Most of the educators that responded rated their level of concern for their safety/health as a 3 or above when it came to returning to school in the fall.
Among the concerns that educators specifically pointed out, several emerged as the top worries:
- Inability to truly social distance, even with smaller class sizes.
- Younger students may not be able to properly socially distance and keep themselves germ-free.
- Parents sending sick children to school.
- Many of the respondents felt more apprehension because they fell into a high-risk group because of either age or health conditions that may make contracting COVID-19 more dangerous.
Educator pay/staff cuts were also a huge concern as a potential result of the COVID-19 crisis.
While there has been no official word from legislators or the Department of Education regarding pay cuts or mass staff reductions, educators are still worried about the future given the economic climate COVID-19 has created. Most have cited concerns about the pay raises lasting or whether certain positions will be eliminated because there are no children in the building (coaches, gym teachers, etc). Additionally, respondents commented that to either cut pay or give teachers more responsibility would cause teachers to leave the profession.
At the Professional Educators Network of Florida, we are here for you. Below are useful links to inform and equip you with the necessary resources to make this unprecedented time as successful as possible.
If you have specific employment-related questions or concerns related to the COVID-19 Crisis, please do not hesitate to reach out to us via our dedicated email: email@example.com.
For up-to-date news and quality content on all things education, be sure to like the Professional Educators Network of Florida on Facebook. We are continuously posting COVID-19 and Florida Education News to keep you as informed as possible.
As always, we are grateful for your trust and support as a PEN of Florida member. Stay safe and healthy!
Florida Department of Education Communication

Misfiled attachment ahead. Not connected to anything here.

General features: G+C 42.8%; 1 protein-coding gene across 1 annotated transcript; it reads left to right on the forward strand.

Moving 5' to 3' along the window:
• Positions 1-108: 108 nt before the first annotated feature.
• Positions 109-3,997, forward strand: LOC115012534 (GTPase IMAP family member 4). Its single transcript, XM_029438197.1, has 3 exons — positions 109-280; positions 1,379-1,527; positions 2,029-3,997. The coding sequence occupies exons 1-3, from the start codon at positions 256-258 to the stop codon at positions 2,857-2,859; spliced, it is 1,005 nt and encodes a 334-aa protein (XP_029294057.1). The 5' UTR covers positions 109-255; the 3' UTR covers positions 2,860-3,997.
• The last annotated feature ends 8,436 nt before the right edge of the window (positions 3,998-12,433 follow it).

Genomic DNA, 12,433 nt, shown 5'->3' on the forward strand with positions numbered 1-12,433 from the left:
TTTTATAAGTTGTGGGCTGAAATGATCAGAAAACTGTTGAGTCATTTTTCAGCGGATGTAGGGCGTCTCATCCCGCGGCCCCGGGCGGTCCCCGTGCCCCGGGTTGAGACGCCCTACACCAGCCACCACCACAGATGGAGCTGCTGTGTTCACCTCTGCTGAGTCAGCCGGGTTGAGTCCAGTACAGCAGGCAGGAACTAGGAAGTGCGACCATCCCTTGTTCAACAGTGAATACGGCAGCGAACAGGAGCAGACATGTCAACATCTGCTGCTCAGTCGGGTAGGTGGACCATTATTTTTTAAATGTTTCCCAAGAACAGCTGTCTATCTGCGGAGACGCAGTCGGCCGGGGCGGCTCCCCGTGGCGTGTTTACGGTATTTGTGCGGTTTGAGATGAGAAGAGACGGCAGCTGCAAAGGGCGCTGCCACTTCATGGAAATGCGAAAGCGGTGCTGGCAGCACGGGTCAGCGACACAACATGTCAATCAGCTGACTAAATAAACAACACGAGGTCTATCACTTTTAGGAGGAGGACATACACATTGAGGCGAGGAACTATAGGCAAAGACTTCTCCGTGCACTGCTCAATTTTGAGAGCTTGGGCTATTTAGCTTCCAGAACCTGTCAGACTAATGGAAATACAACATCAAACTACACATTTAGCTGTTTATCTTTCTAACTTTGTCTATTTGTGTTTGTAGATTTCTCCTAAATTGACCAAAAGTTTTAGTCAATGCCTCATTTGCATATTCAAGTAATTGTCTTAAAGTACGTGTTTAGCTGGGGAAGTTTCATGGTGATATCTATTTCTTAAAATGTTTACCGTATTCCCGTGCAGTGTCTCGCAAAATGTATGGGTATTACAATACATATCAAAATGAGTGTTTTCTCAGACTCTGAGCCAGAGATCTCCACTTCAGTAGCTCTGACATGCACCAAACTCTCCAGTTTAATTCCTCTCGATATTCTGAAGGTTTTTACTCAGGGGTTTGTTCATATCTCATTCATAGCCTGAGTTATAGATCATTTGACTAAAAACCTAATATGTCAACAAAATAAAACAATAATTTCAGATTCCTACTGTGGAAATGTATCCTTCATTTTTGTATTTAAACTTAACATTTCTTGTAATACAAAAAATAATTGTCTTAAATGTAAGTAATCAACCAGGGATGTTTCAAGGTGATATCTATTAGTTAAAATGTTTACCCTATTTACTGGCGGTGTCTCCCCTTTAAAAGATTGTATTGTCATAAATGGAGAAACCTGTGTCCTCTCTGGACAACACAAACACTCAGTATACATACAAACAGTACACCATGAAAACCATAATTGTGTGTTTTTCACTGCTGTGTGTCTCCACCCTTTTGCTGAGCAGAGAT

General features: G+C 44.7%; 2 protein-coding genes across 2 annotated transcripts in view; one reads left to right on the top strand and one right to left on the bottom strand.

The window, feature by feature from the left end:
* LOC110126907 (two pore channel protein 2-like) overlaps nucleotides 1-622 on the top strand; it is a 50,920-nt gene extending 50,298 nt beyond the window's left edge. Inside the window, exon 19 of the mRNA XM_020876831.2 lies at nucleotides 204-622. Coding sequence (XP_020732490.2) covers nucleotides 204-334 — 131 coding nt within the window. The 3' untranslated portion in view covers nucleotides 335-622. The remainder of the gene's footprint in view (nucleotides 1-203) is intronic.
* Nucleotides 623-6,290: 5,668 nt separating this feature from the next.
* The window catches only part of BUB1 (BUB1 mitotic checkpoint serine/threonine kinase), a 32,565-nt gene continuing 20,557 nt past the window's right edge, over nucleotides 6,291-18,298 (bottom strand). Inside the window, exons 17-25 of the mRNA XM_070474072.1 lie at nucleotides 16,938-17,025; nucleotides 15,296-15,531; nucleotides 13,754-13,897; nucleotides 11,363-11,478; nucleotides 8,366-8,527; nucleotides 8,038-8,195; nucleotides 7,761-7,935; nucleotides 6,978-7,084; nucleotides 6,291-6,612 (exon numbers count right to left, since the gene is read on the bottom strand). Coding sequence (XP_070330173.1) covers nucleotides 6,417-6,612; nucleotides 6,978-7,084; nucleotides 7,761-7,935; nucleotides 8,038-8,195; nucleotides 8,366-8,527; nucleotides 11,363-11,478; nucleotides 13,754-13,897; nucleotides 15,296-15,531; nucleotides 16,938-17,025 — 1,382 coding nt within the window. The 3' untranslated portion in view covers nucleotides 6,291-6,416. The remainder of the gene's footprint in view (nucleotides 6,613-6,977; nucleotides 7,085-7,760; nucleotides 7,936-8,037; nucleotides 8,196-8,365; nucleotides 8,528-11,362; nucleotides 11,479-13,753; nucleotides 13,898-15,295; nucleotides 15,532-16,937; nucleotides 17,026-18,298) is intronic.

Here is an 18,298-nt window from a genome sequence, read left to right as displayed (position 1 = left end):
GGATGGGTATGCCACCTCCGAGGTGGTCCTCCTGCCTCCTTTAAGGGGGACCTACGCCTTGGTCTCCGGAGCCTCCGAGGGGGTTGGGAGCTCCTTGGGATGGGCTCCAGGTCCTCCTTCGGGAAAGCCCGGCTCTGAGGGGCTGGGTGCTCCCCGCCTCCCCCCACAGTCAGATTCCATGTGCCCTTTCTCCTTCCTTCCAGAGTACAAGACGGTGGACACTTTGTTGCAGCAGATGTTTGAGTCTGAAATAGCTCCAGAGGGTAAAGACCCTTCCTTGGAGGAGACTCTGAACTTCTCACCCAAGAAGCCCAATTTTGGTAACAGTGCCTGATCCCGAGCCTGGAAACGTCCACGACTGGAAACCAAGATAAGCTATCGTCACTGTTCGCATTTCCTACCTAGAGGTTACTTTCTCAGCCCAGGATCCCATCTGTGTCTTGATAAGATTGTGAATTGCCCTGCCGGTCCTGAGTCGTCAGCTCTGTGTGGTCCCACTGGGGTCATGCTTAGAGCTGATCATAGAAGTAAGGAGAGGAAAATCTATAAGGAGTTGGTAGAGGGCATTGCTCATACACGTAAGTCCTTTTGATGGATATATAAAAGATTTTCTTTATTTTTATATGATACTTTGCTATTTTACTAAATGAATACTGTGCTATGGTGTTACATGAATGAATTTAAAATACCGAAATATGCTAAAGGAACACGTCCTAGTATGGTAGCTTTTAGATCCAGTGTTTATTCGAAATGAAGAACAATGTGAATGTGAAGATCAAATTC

Canva – now offering its services free of charge to assist teachers in their online learning transition. Through Canva, educators can Create presentations, infographics, websites, reports, worksheets, posters, flyers, and signage.
By: Amanda Davis, M. E.D.
For the first time, the NEA clearly made their stance known on the abortion issue this past week. At this year’s NEA Annual Meeting, New Business Item 56 reads: The NEA vigorously opposes all attacks on the right to choose and stands on the fundamental right to abortion under Roe v. Wade. This is despite the fact that for decades the NEA has taken a much more general tone in its official positions on abortion and women’s health. This is also despite the fact that their own members expressed concern about what such a distinct viewpoint on a divisive issue would mean to those that don’t agree, with one delegate even suggesting that the union should focus more on educational concerns.
It’s time that all teachers ask the question whether the union truly represents them.
This development exemplifies how problematic the union’s progressive agenda can be. While using teachers’ hard-earned dues money, they support political issues that have nothing to do with the classroom or teaching profession. Regardless of one’s position on the abortion issue, climate change, or LGBTQ rights—why spend money and resources supporting or opposing this? Rather than working to unite educators, the union continues to divide in a manner counterproductive to the mission of education.